Color Vision

Color Vision

Under high light conditions, cone cells are responsible for much of our vision. Cone cells are very concentrated the fovea, but much less abundant in the retinal periphery.



Cone cells provide us with a number of visual advantages. First, their concentration in the fovea means that they are the cells responsible for providing us with fine visual detail. The fovea is the part of the retina that is receiving our direct visual attention. This region occurs over a very small angle in our visual field. The letters that you are reading right now are stimulating your fovea. However, if you do not move your gaze, the letter two lines up are not stimulating your fovea and are most likely impossible to read.

Cone cells are most unique in that they provide us with color vision. As mentioned ealier, there are three types of cone cells found in the retina, L(red), M (green), and S (blue) cones. L and M cones are far more more abundant than S cones especially in the periphery.
The diagram below shows the aborption curves for each of the photopigments in both cones and rods. Notice that there is some overlap in cone activation. This is important.






Now, suppose an incoming light signal has a wavelength of 580 nm. This will cause both red and green cones to become activated while blue cones are not activated. Notice that this is the only point on the graph where these two relative levels of activation occur (see below). This is what gives rise to color vision. At almost every point on the visual spectrum, at least two different cones are stimulated. Their relative stimulation is what allows us to differentiate the wavelength of visible light based on color. In the areas where there is only one photoreceptor receiving light, it is impossible to differentiate color.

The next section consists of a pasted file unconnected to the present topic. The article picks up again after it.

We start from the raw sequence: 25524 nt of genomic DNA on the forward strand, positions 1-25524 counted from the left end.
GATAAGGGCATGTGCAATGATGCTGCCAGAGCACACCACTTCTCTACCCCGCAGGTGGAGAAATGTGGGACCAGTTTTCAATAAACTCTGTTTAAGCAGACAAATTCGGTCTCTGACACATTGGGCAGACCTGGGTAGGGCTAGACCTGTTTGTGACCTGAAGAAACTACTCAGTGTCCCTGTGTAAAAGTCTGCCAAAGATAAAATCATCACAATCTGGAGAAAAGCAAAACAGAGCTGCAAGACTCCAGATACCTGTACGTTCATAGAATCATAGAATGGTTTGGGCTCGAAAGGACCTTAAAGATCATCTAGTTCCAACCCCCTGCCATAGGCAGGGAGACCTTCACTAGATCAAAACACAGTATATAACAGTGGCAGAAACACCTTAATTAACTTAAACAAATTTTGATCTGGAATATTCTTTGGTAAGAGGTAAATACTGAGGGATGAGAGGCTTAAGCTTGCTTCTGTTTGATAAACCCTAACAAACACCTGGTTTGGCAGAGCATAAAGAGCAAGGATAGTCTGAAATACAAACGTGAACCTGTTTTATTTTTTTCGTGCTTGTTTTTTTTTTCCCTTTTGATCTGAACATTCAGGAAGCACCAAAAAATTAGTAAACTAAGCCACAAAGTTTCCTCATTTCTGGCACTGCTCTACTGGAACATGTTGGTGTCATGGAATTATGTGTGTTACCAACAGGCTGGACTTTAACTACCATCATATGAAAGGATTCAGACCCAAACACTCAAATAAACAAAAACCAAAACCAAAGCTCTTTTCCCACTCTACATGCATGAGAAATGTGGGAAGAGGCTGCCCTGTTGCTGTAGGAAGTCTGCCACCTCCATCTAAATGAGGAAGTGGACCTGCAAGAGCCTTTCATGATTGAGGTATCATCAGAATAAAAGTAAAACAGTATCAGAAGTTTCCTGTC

Some individuals are born without the ability to make either red or green photopigments. This condition is more common in males than females because the gene for each of these photopigments resides on the X chromosome. Males only have one X chromosome while females have two. If a males lacks one of thees genes on his X chromosome he cannot make the red or green photopigment. On the other hand if females lack one of these genes on one X chromosome, it may be present on the other. Being unable to make a photopigment has profound implications for color sensitivity.


The relative activation of red and green cones by light at 580 nm

If an individual lacking the M (green) cone is exposed to light at 580 nm, that light activates the red L (red) cone to the same extent as if was exposed to light at 550 nm in length (see left). This means the individual could not determine if the color they were viewing was orange or green. Individuals lacking L or M cones are said to be red-green colorblind because they have a difficult time distinguishing between red and green colors. To test to see if you may be red-green color blind click here.




The identical activation of the red cone by light of 550 and 580 nm.


This website was composed by Scott Seiple
MCEP Cohort 7
Click HERE for Seiple Homepage